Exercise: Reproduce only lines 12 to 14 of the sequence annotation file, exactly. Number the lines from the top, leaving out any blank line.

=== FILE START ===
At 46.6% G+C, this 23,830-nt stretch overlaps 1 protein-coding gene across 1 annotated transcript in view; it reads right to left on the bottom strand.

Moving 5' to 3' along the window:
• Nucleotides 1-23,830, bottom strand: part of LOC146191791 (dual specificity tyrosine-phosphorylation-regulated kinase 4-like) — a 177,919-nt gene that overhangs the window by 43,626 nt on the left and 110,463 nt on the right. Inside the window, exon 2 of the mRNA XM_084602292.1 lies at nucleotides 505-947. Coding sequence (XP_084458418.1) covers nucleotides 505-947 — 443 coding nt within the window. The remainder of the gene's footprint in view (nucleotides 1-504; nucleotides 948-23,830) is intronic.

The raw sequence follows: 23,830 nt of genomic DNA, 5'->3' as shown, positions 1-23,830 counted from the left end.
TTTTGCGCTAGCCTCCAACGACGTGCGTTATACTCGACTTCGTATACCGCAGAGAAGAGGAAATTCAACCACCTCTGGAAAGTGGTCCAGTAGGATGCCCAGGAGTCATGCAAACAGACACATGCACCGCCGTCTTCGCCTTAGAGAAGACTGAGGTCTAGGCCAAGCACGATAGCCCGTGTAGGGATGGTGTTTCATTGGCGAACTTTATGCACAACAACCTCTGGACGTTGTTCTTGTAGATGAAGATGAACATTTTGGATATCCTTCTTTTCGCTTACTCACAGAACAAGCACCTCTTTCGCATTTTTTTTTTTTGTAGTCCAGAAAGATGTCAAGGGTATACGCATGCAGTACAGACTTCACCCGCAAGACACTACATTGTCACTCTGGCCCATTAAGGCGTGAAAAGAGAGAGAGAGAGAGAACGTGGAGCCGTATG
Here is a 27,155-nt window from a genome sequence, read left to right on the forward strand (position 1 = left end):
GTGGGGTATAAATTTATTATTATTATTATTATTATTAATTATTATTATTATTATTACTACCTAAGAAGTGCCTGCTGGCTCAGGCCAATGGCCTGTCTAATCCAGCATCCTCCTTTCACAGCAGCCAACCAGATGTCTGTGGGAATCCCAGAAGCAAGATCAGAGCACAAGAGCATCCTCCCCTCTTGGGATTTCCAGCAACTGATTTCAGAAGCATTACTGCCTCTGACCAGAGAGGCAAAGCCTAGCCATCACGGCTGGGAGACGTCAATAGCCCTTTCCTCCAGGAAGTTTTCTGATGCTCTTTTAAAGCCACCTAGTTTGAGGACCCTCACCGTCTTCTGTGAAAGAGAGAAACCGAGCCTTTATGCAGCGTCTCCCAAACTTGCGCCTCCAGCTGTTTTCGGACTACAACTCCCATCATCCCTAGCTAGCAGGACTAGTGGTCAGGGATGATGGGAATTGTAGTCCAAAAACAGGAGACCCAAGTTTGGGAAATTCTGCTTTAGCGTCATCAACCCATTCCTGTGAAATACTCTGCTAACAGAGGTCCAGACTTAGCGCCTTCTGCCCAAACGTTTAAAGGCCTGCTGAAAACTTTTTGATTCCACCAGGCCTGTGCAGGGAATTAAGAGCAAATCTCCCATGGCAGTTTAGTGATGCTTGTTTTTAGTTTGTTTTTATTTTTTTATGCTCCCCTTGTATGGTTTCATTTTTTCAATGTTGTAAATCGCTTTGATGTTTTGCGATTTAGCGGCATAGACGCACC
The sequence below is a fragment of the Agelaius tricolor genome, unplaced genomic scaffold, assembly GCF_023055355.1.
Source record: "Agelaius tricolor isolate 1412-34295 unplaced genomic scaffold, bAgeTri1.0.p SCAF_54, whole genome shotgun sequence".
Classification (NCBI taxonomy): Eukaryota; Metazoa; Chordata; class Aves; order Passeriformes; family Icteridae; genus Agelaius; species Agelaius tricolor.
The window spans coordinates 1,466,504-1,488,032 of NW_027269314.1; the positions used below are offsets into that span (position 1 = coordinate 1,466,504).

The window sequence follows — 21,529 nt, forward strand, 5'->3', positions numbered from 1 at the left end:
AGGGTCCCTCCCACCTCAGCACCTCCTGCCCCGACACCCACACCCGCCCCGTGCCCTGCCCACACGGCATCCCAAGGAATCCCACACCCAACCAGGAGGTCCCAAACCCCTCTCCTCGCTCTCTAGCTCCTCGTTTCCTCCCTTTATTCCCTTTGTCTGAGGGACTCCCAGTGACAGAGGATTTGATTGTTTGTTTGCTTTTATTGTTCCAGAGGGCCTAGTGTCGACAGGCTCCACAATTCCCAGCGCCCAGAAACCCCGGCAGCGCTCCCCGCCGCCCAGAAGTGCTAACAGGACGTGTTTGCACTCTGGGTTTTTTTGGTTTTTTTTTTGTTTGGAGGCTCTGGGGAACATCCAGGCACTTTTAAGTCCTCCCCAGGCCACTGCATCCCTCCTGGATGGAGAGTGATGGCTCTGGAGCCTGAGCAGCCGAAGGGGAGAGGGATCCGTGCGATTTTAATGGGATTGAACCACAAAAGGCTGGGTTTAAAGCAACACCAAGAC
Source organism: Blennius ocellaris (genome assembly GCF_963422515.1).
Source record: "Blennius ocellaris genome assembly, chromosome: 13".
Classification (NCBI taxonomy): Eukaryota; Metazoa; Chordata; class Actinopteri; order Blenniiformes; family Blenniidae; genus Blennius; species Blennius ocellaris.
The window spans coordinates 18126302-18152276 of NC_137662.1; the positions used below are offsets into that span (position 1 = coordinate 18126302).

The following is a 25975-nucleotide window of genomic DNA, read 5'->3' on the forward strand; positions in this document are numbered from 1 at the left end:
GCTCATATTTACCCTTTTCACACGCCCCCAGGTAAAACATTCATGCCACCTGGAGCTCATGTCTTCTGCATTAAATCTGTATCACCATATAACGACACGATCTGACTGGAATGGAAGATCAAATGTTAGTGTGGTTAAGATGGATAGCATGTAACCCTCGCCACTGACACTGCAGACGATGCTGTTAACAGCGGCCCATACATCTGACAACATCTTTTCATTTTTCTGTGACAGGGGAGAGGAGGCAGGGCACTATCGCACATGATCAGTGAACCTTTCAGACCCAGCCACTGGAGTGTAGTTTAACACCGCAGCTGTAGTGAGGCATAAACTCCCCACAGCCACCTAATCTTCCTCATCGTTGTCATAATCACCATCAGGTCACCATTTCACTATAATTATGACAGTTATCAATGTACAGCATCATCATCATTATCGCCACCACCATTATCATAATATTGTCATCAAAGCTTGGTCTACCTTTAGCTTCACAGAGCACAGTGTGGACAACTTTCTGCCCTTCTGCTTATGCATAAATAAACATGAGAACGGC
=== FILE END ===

The window sequence follows — 21,529 nt, forward strand, 5'->3', positions numbered from 1 at the left end:
AGGGTCCCTCCCACCTCAGCACCTCCTGCCCCGACACCCACACCCGCCCCGTGCCCTGCCCACACGGCATCCCAAGGAATCCCACACCCAACCAGGAGGTCCCAAACCCCTCTCCTCGCTCTCTAGCTCCTCGTTTCCTCCCTTTATTCCCTTTGTCTGAGGGACTCCCAGTGACAGAGGATTTGATTGTTTGTTTGCTTTTATTGTTCCAGAGGGCCTAGTGTCGACAGGCTCCACAATTCCCAGCGCCCAGAAACCCCGGCAGCGCTCCCCGCCGCCCAGAAGTGCTAACAGGACGTGTTTGCACTCTGGGTTTTTTTGGTTTTTTTTTTGTTTGGAGGCTCTGGGGAACATCCAGGCACTTTTAAGTCCTCCCCAGGCCACTGCATCCCTCCTGGATGGAGAGTGATGGCTCTGGAGCCTGAGCAGCCGAAGGGGAGAGGGATCCGTGCGATTTTAATGGGATTGAACCACAAAAGGCTGGGTTTAAAGCAACACCAAGAC
Source organism: Blennius ocellaris (genome assembly GCF_963422515.1).